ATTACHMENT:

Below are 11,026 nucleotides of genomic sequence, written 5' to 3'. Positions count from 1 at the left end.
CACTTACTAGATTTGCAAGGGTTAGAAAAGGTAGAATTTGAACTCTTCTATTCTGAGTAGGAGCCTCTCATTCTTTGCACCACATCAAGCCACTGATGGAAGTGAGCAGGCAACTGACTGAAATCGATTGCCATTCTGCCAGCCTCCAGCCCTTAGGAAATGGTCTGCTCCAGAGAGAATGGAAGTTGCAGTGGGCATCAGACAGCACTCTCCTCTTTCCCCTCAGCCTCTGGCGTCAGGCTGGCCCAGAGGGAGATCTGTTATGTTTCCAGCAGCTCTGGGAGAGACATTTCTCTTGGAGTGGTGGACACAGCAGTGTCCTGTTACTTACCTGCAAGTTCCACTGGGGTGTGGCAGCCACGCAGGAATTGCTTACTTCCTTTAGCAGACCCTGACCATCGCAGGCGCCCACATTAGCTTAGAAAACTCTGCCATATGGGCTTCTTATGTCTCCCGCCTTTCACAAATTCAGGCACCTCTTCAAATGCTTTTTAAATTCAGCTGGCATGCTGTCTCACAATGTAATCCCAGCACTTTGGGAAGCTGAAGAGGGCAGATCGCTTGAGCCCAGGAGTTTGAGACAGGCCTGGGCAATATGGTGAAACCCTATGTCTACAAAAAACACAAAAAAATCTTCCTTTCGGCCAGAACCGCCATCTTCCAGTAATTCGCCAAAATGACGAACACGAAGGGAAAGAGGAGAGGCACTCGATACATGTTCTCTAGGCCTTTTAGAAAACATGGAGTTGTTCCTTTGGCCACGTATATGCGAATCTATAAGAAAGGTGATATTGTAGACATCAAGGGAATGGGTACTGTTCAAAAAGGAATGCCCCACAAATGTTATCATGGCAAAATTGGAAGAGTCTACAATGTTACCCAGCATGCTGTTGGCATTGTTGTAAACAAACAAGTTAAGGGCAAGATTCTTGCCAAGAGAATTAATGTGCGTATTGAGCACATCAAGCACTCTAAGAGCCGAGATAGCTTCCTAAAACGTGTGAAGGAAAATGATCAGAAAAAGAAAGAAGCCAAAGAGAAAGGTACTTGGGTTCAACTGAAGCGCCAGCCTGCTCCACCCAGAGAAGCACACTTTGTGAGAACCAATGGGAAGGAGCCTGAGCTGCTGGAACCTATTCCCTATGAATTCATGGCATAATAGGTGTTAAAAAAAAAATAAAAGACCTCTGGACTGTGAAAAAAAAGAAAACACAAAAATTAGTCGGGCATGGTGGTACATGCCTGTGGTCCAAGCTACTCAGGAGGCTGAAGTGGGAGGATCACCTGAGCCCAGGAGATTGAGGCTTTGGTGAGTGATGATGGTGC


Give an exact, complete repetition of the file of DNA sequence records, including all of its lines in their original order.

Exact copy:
Below are 11,026 nucleotides of genomic sequence, written 5' to 3'. Positions count from 1 at the left end.
CACTTACTAGATTTGCAAGGGTTAGAAAAGGTAGAATTTGAACTCTTCTATTCTGAGTAGGAGCCTCTCATTCTTTGCACCACATCAAGCCACTGATGGAAGTGAGCAGGCAACTGACTGAAATCGATTGCCATTCTGCCAGCCTCCAGCCCTTAGGAAATGGTCTGCTCCAGAGAGAATGGAAGTTGCAGTGGGCATCAGACAGCACTCTCCTCTTTCCCCTCAGCCTCTGGCGTCAGGCTGGCCCAGAGGGAGATCTGTTATGTTTCCAGCAGCTCTGGGAGAGACATTTCTCTTGGAGTGGTGGACACAGCAGTGTCCTGTTACTTACCTGCAAGTTCCACTGGGGTGTGGCAGCCACGCAGGAATTGCTTACTTCCTTTAGCAGACCCTGACCATCGCAGGCGCCCACATTAGCTTAGAAAACTCTGCCATATGGGCTTCTTATGTCTCCCGCCTTTCACAAATTCAGGCACCTCTTCAAATGCTTTTTAAATTCAGCTGGCATGCTGTCTCACAATGTAATCCCAGCACTTTGGGAAGCTGAAGAGGGCAGATCGCTTGAGCCCAGGAGTTTGAGACAGGCCTGGGCAATATGGTGAAACCCTATGTCTACAAAAAACACAAAAAAATCTTCCTTTCGGCCAGAACCGCCATCTTCCAGTAATTCGCCAAAATGACGAACACGAAGGGAAAGAGGAGAGGCACTCGATACATGTTCTCTAGGCCTTTTAGAAAACATGGAGTTGTTCCTTTGGCCACGTATATGCGAATCTATAAGAAAGGTGATATTGTAGACATCAAGGGAATGGGTACTGTTCAAAAAGGAATGCCCCACAAATGTTATCATGGCAAAATTGGAAGAGTCTACAATGTTACCCAGCATGCTGTTGGCATTGTTGTAAACAAACAAGTTAAGGGCAAGATTCTTGCCAAGAGAATTAATGTGCGTATTGAGCACATCAAGCACTCTAAGAGCCGAGATAGCTTCCTAAAACGTGTGAAGGAAAATGATCAGAAAAAGAAAGAAGCCAAAGAGAAAGGTACTTGGGTTCAACTGAAGCGCCAGCCTGCTCCACCCAGAGAAGCACACTTTGTGAGAACCAATGGGAAGGAGCCTGAGCTGCTGGAACCTATTCCCTATGAATTCATGGCATAATAGGTGTTAAAAAAAAAATAAAAGACCTCTGGACTGTGAAAAAAAAGAAAACACAAAAATTAGTCGGGCATGGTGGTACATGCCTGTGGTCCAAGCTACTCAGGAGGCTGAAGTGGGAGGATCACCTGAGCCCAGGAGATTGAGGCTTTGGTGAGTGATGATGGTGC